Monday, May 23, 2011

How well can volunteering be explained by a naive economic model?

I should begin by defining what I mean by a naïve economic model. The naïve model I have in mind is a conventional neoclassical model, with a few bells and whistles added. The bells and whistles are necessary because so called ‘rational economic man’ who is the basis of conventional neoclassical economics doesn’t practice altruism. There are probably still some economists who claim that everything everyone does is for a selfish reason, but I am not one of them. While I recognize that a lot of people do a lot of noble things for their own satisfaction, I see no reason to doubt people when they claim to be motivated by altruism.

So, in terms of the naïve model I have in mind, the objective functions that individuals follow in making choices take some account of the well-being of other people (i.e. I am assuming interdependent utilities). That means that individuals might volunteer to do something even if they perceive that this involves some cost to their own well-being. The extent that they do this would depend on the net cost in terms of loss of individual well-being and the extent that their actions affect the collective benefit they seek to obtain by volunteering. The main potential source of net loss of individual well-being would be the value to the individual of opportunities foregone from use of time in volunteering, which would be offset to the extent that the individual obtains satisfaction from volunteering, or from recognition of her efforts. The effect of individual actions on the collective benefit being sought would depend on the size of the group seeking the collective benefit. In a large groups the actions of each individual tend make a small contribution to the objective being sought, so there would be a greater incentive to free-ride on the efforts of others.

The naïve model suggests to me that people would tend to volunteer to a greater extent when they had fewer opportunities for paid employment. It therefore suggests that volunteering would tend to decline if workforce participation increased. It also suggests that volunteering would be a substitute for other forms of charitable giving – people with time on their hands would tend to volunteer their time and people in well-paying jobs that give them little leisure would be more inclined to put their hands in their pockets to make financial donations. It also suggests that people would tend to volunteer to a greater extent in small, well-defined communities (e.g. country towns) where their efforts are more likely to be recognized that in major urban centres where individuals are more likely to get lost in the crowd.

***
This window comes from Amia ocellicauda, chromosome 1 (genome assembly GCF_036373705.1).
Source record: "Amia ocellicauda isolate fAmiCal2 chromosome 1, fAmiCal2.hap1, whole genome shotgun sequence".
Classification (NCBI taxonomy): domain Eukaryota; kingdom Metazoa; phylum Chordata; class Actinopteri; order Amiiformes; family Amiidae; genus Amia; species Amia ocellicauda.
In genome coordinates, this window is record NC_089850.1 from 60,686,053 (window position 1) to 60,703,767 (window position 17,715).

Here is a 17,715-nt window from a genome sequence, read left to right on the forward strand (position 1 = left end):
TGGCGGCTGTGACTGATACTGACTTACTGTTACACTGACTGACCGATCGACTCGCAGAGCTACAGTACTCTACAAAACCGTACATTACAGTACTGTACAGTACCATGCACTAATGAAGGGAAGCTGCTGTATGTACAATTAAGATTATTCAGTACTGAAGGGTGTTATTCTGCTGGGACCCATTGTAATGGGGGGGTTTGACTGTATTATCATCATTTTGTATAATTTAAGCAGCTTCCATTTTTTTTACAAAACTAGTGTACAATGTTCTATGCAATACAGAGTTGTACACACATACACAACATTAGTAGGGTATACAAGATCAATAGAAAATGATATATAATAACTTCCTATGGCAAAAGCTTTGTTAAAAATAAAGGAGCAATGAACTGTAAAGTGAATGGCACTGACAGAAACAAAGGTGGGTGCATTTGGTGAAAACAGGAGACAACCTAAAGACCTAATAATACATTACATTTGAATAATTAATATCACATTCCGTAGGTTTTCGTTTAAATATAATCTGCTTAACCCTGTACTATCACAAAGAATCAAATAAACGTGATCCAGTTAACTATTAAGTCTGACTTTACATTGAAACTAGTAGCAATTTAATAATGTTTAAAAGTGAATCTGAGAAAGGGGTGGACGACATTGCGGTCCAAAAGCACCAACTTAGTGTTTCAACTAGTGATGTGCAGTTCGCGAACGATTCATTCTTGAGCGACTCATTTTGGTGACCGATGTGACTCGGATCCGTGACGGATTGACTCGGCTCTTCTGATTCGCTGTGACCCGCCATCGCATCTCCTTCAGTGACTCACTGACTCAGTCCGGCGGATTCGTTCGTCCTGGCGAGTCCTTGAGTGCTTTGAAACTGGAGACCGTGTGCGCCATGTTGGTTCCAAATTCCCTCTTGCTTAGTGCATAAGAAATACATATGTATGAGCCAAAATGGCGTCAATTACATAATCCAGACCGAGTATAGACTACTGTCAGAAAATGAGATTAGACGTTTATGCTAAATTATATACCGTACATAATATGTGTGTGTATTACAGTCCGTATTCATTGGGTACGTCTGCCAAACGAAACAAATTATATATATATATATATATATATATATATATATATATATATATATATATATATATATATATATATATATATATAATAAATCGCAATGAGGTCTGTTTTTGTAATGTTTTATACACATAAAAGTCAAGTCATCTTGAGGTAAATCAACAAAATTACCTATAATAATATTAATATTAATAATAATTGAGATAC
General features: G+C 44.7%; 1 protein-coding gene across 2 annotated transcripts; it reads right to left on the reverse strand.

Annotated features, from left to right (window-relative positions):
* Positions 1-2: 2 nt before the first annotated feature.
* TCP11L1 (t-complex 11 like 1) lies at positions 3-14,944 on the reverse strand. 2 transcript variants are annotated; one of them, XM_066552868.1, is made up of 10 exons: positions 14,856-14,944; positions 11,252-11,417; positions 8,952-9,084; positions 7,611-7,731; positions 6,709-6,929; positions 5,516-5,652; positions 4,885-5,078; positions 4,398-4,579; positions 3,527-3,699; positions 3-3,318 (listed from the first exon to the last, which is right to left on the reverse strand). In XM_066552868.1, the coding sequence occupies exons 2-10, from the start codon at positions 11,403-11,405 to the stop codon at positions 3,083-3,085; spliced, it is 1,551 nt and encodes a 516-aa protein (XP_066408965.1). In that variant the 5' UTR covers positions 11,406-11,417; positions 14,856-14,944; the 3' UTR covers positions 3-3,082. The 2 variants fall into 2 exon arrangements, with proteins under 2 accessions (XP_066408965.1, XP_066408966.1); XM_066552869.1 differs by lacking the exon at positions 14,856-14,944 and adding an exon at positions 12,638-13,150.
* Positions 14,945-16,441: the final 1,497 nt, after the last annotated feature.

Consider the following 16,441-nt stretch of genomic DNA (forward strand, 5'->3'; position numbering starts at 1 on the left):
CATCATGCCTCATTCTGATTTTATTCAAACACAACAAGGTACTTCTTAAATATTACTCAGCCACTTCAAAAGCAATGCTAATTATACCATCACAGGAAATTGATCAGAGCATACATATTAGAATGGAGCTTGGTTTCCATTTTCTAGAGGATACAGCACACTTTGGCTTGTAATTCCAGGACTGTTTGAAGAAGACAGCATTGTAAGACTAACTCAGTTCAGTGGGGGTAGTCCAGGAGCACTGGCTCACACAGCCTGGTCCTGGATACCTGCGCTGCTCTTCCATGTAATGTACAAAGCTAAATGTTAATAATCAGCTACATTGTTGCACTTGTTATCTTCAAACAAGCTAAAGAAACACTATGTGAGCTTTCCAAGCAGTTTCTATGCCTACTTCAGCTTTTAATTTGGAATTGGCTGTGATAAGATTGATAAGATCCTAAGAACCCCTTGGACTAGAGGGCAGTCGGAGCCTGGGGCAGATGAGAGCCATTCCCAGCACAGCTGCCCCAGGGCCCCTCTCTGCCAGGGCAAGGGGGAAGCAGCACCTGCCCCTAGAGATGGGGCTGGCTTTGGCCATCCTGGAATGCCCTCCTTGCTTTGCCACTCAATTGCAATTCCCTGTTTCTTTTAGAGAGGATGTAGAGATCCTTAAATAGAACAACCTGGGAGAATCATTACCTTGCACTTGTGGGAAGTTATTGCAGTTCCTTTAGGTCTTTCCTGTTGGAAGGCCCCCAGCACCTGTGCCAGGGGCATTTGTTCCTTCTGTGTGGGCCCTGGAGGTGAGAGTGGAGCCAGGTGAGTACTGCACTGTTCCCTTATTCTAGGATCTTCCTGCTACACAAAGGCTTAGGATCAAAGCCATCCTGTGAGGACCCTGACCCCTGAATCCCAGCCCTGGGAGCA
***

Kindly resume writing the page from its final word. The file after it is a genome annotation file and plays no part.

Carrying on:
How well does this naïve model explain volunteering in Australia? Not particularly well. The first point I noticed when I looked at the relevant section of the Productivity Commission’s recent report on ‘Contribution of the Not-for-profit sector’, is that there has been a consistent upward trend in rates of volunteering across all age groups over the last decade, although this has been offset to some extent by a decline in the average number of hours volunteered. This has occurred at a time when labour force participation has continued to increase.

As might be expected, ABS data show that volunteering rates are higher among women than among men. The difference is confined mainly to the 35-44 year age group – when most female volunteering could be expected to be associated with school canteens etc. People with young children are the group most likely to volunteer regularly, but they spend fewer hours per week volunteering than do people with older children and older people without children.

Again, as expected, the rate of volunteering is higher outside capital cities than within capital cities. But the difference is not huge. The rate for regular participation in voluntary work was 19% in capital cities and 23% outside capital cities in 2006.

The naïve model would not predict that employed people would be more likely to volunteer than unemployed people. For women, although those in full-time employment had the lowest rates of regular volunteering, those who were employed part-time had higher rates of regular volunteering than those classified as unemployed. For men, rates of volunteering for those in full-time and part-time employment were the same and higher than for those who were unemployed.

The most surprising departure from the naïve model relates to donations of money as a substitute for donation of time. I know such substitution does occur, but it doesn’t show up at an aggregate level in the ABS survey data. Volunteers are much more likely to have donated money or contributed financial assistance to someone outside the family in the last 12 months than non-volunteers.

In order to explain non-volunteering we seem to need a model of behaviour that recognizes that volunteers and non-volunteers have different personal characteristics. It seems that non-volunteers tend to have relatively weak links to the community in general. The evidence suggests that they are much less likely to have attended a community event recently. They are also less likely to agree with the proposition that most people can be trusted.

Other posts on volunteering:
This is the third in a series of post on volunteering. In the first post, Shona discussed her experience in a volunteer role in a community playgroup. In the second post I discussed some research on the determinants of volunteering.


Shona said...

One selling point I make for volunteering is that it is a great way to better know the community and make friends. I did it partly for this reason, as well as a host of others. Therefore I found your last paragraph a bit odd.

Winton Bates said...

This is suggesting to me that national surveys don't shed much light on the reasons people have for not volunteering in the eastern suburbs of Sydney.